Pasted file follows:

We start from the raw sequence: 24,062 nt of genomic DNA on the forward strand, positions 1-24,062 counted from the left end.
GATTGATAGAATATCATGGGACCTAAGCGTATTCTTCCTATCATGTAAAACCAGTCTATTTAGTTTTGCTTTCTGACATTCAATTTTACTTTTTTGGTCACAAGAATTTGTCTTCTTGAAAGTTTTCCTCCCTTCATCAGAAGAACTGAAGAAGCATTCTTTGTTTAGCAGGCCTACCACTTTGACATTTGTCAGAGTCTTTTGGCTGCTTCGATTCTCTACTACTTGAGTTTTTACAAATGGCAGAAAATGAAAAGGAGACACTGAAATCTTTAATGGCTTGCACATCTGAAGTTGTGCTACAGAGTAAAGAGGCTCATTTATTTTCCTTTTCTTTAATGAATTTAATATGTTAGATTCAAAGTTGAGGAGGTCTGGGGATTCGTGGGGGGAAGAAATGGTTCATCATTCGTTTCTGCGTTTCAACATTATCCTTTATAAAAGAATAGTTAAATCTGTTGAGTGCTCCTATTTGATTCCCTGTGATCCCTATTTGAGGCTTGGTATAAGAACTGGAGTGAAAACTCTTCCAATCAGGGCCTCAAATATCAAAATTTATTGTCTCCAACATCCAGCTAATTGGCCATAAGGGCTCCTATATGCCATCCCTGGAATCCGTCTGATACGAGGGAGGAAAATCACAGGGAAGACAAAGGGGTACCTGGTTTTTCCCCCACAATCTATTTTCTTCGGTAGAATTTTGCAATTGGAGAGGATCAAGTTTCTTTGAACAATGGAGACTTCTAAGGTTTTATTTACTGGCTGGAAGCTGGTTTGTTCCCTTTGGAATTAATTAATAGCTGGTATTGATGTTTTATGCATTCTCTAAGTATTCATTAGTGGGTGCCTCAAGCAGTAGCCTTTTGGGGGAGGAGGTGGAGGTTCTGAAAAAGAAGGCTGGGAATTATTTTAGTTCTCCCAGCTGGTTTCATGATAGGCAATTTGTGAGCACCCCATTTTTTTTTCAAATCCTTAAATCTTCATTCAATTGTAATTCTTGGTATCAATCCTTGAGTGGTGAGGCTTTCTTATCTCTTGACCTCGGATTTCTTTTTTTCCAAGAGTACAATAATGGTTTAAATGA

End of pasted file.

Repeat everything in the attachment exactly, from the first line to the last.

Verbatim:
We start from the raw sequence: 24,062 nt of genomic DNA on the forward strand, positions 1-24,062 counted from the left end.
GATTGATAGAATATCATGGGACCTAAGCGTATTCTTCCTATCATGTAAAACCAGTCTATTTAGTTTTGCTTTCTGACATTCAATTTTACTTTTTTGGTCACAAGAATTTGTCTTCTTGAAAGTTTTCCTCCCTTCATCAGAAGAACTGAAGAAGCATTCTTTGTTTAGCAGGCCTACCACTTTGACATTTGTCAGAGTCTTTTGGCTGCTTCGATTCTCTACTACTTGAGTTTTTACAAATGGCAGAAAATGAAAAGGAGACACTGAAATCTTTAATGGCTTGCACATCTGAAGTTGTGCTACAGAGTAAAGAGGCTCATTTATTTTCCTTTTCTTTAATGAATTTAATATGTTAGATTCAAAGTTGAGGAGGTCTGGGGATTCGTGGGGGGAAGAAATGGTTCATCATTCGTTTCTGCGTTTCAACATTATCCTTTATAAAAGAATAGTTAAATCTGTTGAGTGCTCCTATTTGATTCCCTGTGATCCCTATTTGAGGCTTGGTATAAGAACTGGAGTGAAAACTCTTCCAATCAGGGCCTCAAATATCAAAATTTATTGTCTCCAACATCCAGCTAATTGGCCATAAGGGCTCCTATATGCCATCCCTGGAATCCGTCTGATACGAGGGAGGAAAATCACAGGGAAGACAAAGGGGTACCTGGTTTTTCCCCCACAATCTATTTTCTTCGGTAGAATTTTGCAATTGGAGAGGATCAAGTTTCTTTGAACAATGGAGACTTCTAAGGTTTTATTTACTGGCTGGAAGCTGGTTTGTTCCCTTTGGAATTAATTAATAGCTGGTATTGATGTTTTATGCATTCTCTAAGTATTCATTAGTGGGTGCCTCAAGCAGTAGCCTTTTGGGGGAGGAGGTGGAGGTTCTGAAAAAGAAGGCTGGGAATTATTTTAGTTCTCCCAGCTGGTTTCATGATAGGCAATTTGTGAGCACCCCATTTTTTTTTCAAATCCTTAAATCTTCATTCAATTGTAATTCTTGGTATCAATCCTTGAGTGGTGAGGCTTTCTTATCTCTTGACCTCGGATTTCTTTTTTTCCAAGAGTACAATAATGGTTTAAATGA